Wednesday, 10 May 2017

Jon and his succulent ladies

Regular readers of ladies consumer magazines of forties, fifties and sixties will be familiar with the art of Jon Whitcomb, either through his paintings for their editorial pages or the ads. His forte was the female face and the book has page after page of spreads from Collier's, McCall's, Ladies Home Journal, Redbook and especially Cosmopolitan where he illustrated romantic fiction with a large female face or partial figure and a man always involved. To a certain extent he seems to have been type-cast for this role, the paintings were that good. Not just ladies' faces but children too, pages 146--151 has eighteen covers he did for Good Housekeeping in 1940 and '41. Later pages have eighteen Cosmopolitan covers some of which are portraits of movie stars. Whitcomb was obviously in demand by ad agency Art Directors to use his face technique for selling, in particular Community Plate used the art for years to sell their cutlery (eighteen ads are shown).

The book reveals his life with a thirty page illustrated essay followed by work examples. It's the magazine fiction spreads that I liked best, if only there were more. I thought the weakest pages were the forty-two titled 'Jon Whitcomb's Page' from Cosmopolitan during the fifties. Such was his fame that the magazine gave him a page in each issue to illustrate how he liked, the art here is much more casual than the tight compositions used in the fiction or ad illustrations.

Overall an excellent book about this well known commercial illustrator, I doubt there will be a better one though I have a couple of comments about the production. The binding is too tight so that the book really doesn't open flat and the pages sort of close themselves if the book is left open, Auad Publishing with illustrator titles on Al Parker or Albert Dorne have much more user friendly binding. Lots of the reproduced editorial spreads exist as two pages with a quite noticeable white gap between each page, they should have been butted together to make an acceptable spread, a quick bit of Photoshop would have solved this.

Tuesday, 25 April 2017

The master of mature color

The original 2011 Hatje Cantz book about Herzog.

I reviewed the first Hatje Cantz book on Herzog published in 2011 and I said it was a shame the book wasn't bigger, this gorgeous, large book of his photos solves that problem. I also said:
It's the color in these photos that fascinated me. Herzog used Kodachrome slide film and the colors have a warmth and maturity that definitely adds to their beauty, especially the incredibly vibrant reds and oranges. The only other photo book I've seen with pictures from the past, that has this richness of color is Bound for Glory: America in Color 1939-43 with images from the well known FSA/OWI photographers.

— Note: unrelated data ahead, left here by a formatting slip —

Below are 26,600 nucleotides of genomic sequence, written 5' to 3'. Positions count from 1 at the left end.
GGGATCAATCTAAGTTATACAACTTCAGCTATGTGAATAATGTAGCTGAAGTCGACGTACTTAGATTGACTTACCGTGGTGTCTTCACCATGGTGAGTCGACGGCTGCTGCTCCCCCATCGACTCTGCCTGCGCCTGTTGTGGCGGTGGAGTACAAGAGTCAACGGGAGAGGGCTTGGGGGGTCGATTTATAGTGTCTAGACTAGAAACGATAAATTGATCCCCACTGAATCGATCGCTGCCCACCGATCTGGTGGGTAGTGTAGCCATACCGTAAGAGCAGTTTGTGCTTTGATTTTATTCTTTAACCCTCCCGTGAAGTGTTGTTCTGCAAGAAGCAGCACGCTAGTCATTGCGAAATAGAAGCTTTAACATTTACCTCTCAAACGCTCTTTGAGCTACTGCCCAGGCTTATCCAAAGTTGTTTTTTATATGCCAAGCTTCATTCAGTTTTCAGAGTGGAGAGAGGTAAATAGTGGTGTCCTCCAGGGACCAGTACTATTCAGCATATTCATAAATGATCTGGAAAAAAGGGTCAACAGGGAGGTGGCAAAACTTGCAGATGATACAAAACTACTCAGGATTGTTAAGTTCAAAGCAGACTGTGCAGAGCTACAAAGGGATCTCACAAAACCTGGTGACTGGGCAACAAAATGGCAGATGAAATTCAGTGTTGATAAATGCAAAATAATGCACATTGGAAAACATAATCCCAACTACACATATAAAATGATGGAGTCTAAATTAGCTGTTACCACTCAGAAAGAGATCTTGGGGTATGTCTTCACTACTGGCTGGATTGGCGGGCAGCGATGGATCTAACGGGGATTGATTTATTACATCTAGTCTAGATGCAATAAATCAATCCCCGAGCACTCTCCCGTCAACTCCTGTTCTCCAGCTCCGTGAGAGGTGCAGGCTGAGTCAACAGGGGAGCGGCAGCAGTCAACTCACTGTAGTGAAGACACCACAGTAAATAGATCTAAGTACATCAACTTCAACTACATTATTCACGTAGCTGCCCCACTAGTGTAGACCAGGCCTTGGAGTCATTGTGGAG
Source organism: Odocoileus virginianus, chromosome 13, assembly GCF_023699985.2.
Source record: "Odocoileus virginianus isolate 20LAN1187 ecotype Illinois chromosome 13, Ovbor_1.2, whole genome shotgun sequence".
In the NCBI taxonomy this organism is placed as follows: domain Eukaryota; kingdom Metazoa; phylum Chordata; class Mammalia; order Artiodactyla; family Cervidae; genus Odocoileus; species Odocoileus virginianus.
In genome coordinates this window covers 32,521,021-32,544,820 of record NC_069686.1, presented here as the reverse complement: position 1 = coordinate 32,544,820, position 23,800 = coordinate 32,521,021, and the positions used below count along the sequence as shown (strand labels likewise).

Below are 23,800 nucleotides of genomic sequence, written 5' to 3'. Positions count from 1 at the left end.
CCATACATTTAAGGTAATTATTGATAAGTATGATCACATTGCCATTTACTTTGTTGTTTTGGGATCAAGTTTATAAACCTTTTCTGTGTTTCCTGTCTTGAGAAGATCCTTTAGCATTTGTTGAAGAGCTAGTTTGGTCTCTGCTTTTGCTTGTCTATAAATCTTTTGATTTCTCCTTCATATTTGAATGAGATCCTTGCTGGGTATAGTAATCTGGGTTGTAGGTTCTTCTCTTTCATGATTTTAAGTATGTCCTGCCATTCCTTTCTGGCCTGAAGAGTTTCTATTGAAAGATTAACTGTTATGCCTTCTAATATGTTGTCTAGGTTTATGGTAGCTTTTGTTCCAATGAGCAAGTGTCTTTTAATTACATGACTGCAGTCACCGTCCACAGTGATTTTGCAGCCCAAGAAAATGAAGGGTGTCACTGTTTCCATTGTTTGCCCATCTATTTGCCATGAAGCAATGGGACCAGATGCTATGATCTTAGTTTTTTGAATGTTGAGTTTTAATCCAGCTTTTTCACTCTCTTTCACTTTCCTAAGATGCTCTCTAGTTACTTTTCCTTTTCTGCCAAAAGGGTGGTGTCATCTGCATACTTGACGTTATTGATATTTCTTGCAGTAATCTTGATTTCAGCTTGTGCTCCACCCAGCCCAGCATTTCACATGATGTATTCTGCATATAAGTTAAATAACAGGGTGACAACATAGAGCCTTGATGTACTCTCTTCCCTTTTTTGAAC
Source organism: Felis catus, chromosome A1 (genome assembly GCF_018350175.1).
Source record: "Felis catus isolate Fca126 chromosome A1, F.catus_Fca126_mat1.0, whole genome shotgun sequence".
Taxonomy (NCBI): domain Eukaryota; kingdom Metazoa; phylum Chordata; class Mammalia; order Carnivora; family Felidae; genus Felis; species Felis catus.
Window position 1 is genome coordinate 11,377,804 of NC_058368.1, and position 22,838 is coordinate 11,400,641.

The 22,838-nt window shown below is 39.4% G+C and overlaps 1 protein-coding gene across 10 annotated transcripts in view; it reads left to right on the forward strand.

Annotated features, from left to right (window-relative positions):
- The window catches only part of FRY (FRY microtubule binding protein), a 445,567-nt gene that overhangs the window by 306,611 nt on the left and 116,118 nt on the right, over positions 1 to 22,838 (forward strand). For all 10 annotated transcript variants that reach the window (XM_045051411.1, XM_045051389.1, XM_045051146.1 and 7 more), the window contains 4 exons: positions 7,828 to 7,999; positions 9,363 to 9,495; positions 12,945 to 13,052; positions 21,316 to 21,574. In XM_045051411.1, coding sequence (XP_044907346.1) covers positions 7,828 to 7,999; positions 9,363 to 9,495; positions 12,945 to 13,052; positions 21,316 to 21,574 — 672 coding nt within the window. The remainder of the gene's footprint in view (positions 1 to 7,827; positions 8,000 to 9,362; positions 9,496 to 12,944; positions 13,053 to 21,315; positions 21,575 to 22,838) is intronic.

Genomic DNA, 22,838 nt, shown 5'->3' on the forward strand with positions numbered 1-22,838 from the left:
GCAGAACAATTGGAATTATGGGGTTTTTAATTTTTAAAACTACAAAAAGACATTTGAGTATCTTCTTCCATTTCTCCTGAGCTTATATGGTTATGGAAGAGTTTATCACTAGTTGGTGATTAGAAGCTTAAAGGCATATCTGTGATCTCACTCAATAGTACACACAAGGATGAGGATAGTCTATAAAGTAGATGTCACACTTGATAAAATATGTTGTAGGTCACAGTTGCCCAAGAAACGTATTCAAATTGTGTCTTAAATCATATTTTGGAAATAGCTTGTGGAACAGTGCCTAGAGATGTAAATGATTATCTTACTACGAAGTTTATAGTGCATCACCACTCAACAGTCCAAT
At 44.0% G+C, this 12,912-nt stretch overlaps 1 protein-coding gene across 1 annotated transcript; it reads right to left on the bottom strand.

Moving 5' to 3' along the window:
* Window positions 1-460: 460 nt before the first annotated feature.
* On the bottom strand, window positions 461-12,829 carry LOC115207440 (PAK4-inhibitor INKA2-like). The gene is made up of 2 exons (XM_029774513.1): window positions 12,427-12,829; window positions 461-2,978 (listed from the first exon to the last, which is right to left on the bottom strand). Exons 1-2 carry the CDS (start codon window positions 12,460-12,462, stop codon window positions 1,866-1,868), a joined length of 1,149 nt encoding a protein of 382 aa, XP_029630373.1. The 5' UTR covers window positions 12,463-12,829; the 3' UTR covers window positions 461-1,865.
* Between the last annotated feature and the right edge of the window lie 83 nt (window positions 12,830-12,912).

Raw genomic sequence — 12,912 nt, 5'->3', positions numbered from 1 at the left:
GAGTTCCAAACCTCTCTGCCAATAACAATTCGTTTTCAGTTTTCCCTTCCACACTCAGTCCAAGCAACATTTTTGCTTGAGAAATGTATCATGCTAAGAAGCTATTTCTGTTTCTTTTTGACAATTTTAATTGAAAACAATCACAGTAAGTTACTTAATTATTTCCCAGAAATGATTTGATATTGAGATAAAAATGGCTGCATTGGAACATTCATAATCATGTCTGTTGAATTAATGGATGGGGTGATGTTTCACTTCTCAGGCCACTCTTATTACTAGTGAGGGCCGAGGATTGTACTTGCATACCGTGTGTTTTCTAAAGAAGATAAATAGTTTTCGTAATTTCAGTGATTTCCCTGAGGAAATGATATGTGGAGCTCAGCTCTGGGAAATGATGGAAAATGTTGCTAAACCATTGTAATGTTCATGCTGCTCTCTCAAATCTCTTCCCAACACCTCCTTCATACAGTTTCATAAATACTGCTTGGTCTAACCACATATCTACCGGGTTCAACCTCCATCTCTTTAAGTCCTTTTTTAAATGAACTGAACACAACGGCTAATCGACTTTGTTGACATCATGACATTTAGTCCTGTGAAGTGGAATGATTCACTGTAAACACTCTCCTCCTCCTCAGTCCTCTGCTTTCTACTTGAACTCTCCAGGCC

Herzog was experimenting with color long before it became accepted, in the mid-seventies, as a serious photographic form. The Vancouver color photos are all street scenes showing everyday life with traffic, shoppers, sides of buildings, and lots of signs. He says that the work of Walker Evans influenced him especially the American photographs book and of course Robert Frank. There are many shots that are saturated with signage typography and Vancouver did a nice line in gigantic upright neon signs spelling out the name of movie houses, a sort of electronic DayGlo.

I believe the 230 photos includes the ninety-two in the 2011 book and there are some black and whites also. David Campany makes an interesting point in his essay: 'With great consistency he averaged two films a week. That amounts to well over 100,000 exposures'. I'm hoping that means more books of Herzog's photos. My only very minor criticism is that I would have preferred to have all the Vancouver shots as one chapter and the work from other cities and countries as another.

I think it's worth commenting on how inexpensive this thick book is, printed on a good matt art with a 175 screen, from other art book publishers it would cost a lot more, even at full price it's a bargain.

Sunday, 23 April 2017

Landscape man

A beautifully produced book celebrating the work of Lewis Baltz and published in conjunction with the Fundacion MAPFRE gallery in Madrid, he helped with the planning of the show but unfortunately died in 2014 so this is the first retrospective of his photographic creativity.

The book's format is divided into historical sections relating to Baltz's work, though the first The Prototype Works: 1967-76 displays eleven general photos but the rest of the pages present a sampling from each book or exhibition, for example The new industrial parks near Irvine, California, 1974 has seventeen of the original fifty-one, San Quentin Point, 1981-83 twelve of fifty-eight, Candlestick Point, 1987-89 seventeen of eighty-four, Sites of technology 1988-91 eleven of fifty-three (these are all color photos). The last page of each photo section has thumbnails of all the originals.

There is an interesting thirteen page interview (published in 2014) with Baltz and David Campany and this is placed between the topographic photo sections and the remaining six. These have a much broader scope than the changing landscape in the west, for which he is rightly famous and look at politics, surveillance and (I thought oddly) murder with Baltz as a writer. There are also examples of his video work.

The book has 620 photos (this includes the several thumbnail sections) and I thought it was an excellent overview of a photographer who made a huge contribution to American art in the last century.